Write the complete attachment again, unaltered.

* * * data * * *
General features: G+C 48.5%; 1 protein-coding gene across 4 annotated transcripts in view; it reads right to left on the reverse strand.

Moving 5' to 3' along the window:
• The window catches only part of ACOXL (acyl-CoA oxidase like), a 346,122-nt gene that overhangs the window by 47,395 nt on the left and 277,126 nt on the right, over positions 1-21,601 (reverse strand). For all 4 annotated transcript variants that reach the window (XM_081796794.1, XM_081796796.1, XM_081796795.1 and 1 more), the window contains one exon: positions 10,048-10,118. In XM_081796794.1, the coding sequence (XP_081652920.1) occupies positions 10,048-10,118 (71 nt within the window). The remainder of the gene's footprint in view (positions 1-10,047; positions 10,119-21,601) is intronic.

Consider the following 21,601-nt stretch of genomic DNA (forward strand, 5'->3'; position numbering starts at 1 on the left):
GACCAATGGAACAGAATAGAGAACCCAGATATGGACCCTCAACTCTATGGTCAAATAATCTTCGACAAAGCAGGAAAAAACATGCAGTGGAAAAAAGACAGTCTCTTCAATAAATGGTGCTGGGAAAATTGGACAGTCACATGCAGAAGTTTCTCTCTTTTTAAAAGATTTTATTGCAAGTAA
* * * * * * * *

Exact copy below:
General features: G+C 48.5%; 1 protein-coding gene across 4 annotated transcripts in view; it reads right to left on the reverse strand.

Moving 5' to 3' along the window:
• The window catches only part of ACOXL (acyl-CoA oxidase like), a 346,122-nt gene that overhangs the window by 47,395 nt on the left and 277,126 nt on the right, over positions 1-21,601 (reverse strand). For all 4 annotated transcript variants that reach the window (XM_081796794.1, XM_081796796.1, XM_081796795.1 and 1 more), the window contains one exon: positions 10,048-10,118. In XM_081796794.1, the coding sequence (XP_081652920.1) occupies positions 10,048-10,118 (71 nt within the window). The remainder of the gene's footprint in view (positions 1-10,047; positions 10,119-21,601) is intronic.

Consider the following 21,601-nt stretch of genomic DNA (forward strand, 5'->3'; position numbering starts at 1 on the left):
GACCAATGGAACAGAATAGAGAACCCAGATATGGACCCTCAACTCTATGGTCAAATAATCTTCGACAAAGCAGGAAAAAACATGCAGTGGAAAAAAGACAGTCTCTTCAATAAATGGTGCTGGGAAAATTGGACAGTCACATGCAGAAGTTTCTCTCTTTTTAAAAGATTTTATTGCAAGTAA